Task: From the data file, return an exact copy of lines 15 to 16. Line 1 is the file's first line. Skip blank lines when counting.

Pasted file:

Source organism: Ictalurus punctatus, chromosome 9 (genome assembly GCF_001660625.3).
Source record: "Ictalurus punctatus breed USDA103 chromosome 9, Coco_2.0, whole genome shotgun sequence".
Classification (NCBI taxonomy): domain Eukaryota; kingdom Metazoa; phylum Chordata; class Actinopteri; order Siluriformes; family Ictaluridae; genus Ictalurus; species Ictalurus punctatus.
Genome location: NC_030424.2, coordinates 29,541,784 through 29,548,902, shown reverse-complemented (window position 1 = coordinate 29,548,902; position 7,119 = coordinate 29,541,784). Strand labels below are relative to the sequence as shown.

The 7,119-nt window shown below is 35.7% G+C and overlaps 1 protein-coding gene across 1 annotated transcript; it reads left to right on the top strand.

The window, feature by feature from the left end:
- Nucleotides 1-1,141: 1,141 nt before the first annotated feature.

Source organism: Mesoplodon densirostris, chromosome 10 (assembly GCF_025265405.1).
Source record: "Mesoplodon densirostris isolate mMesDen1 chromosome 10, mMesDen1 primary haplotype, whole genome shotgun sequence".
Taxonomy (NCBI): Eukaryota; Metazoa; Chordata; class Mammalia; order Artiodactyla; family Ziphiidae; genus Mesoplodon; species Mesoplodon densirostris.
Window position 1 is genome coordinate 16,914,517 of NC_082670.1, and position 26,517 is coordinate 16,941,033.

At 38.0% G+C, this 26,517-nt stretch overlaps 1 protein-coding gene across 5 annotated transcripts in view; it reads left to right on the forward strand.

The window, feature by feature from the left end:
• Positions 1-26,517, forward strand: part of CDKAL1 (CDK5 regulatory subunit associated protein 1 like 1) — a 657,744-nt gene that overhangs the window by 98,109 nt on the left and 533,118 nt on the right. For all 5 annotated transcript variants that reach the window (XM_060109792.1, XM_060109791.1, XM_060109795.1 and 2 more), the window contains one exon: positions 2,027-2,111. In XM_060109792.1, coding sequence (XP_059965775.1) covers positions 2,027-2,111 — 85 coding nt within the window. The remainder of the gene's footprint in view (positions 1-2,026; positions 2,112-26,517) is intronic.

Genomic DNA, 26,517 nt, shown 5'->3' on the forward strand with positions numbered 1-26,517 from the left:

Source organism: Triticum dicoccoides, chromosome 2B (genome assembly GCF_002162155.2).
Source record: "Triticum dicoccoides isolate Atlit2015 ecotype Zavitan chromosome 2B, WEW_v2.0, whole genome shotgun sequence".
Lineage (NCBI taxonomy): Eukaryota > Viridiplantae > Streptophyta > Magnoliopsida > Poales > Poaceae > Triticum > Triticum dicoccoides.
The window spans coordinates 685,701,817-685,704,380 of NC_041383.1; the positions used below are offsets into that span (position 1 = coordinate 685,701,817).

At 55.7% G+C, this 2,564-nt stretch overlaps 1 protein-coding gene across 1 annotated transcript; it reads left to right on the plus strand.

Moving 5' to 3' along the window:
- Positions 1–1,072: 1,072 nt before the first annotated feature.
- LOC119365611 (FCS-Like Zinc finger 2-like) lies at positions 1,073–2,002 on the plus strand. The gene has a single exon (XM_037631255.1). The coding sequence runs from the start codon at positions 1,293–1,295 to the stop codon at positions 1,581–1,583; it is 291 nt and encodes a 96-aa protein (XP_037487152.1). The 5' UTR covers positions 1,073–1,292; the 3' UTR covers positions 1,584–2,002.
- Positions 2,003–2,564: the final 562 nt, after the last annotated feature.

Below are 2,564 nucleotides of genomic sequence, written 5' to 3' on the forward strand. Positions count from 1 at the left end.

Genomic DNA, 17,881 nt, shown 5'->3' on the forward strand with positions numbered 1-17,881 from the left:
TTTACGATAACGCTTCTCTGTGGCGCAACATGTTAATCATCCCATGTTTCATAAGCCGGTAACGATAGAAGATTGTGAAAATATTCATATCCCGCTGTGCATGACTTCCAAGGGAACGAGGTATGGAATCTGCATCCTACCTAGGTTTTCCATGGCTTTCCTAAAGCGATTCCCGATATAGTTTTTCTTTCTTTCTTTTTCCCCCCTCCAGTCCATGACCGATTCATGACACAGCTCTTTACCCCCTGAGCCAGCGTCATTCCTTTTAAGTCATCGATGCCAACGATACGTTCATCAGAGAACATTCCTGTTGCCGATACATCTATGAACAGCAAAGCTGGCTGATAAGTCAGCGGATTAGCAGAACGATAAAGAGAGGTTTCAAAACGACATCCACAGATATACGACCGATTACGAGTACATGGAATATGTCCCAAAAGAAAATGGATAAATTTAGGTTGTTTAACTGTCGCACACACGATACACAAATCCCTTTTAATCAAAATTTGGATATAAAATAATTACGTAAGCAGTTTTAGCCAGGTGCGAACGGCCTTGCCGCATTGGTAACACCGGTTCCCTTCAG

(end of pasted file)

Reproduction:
Genomic DNA, 26,517 nt, shown 5'->3' on the forward strand with positions numbered 1-26,517 from the left:

Source organism: Triticum dicoccoides, chromosome 2B (genome assembly GCF_002162155.2).